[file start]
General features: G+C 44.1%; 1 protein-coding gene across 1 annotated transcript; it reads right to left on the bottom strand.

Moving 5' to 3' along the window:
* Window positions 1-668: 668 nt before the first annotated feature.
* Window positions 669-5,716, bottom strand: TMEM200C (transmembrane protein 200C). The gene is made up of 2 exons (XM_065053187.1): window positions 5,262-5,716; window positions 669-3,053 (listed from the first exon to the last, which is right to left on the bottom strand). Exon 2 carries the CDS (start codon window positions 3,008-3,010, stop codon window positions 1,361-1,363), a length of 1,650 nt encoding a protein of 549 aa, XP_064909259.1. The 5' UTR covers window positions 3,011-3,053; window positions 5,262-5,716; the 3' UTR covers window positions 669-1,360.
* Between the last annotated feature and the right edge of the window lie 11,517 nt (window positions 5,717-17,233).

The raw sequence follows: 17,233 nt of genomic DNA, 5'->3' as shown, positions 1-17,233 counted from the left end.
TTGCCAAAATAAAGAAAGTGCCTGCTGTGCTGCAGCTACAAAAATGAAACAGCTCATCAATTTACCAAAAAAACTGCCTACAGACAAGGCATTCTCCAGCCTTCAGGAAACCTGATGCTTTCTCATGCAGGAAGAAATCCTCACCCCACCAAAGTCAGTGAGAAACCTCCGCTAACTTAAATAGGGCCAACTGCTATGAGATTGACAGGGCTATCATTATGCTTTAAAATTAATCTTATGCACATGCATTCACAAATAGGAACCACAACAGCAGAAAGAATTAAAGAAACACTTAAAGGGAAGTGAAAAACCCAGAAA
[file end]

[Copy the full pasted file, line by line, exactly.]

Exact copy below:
General features: G+C 44.1%; 1 protein-coding gene across 1 annotated transcript; it reads right to left on the bottom strand.

Moving 5' to 3' along the window:
* Window positions 1-668: 668 nt before the first annotated feature.
* Window positions 669-5,716, bottom strand: TMEM200C (transmembrane protein 200C). The gene is made up of 2 exons (XM_065053187.1): window positions 5,262-5,716; window positions 669-3,053 (listed from the first exon to the last, which is right to left on the bottom strand). Exon 2 carries the CDS (start codon window positions 3,008-3,010, stop codon window positions 1,361-1,363), a length of 1,650 nt encoding a protein of 549 aa, XP_064909259.1. The 5' UTR covers window positions 3,011-3,053; window positions 5,262-5,716; the 3' UTR covers window positions 669-1,360.
* Between the last annotated feature and the right edge of the window lie 11,517 nt (window positions 5,717-17,233).

The raw sequence follows: 17,233 nt of genomic DNA, 5'->3' as shown, positions 1-17,233 counted from the left end.
TTGCCAAAATAAAGAAAGTGCCTGCTGTGCTGCAGCTACAAAAATGAAACAGCTCATCAATTTACCAAAAAAACTGCCTACAGACAAGGCATTCTCCAGCCTTCAGGAAACCTGATGCTTTCTCATGCAGGAAGAAATCCTCACCCCACCAAAGTCAGTGAGAAACCTCCGCTAACTTAAATAGGGCCAACTGCTATGAGATTGACAGGGCTATCATTATGCTTTAAAATTAATCTTATGCACATGCATTCACAAATAGGAACCACAACAGCAGAAAGAATTAAAGAAACACTTAAAGGGAAGTGAAAAACCCAGAAA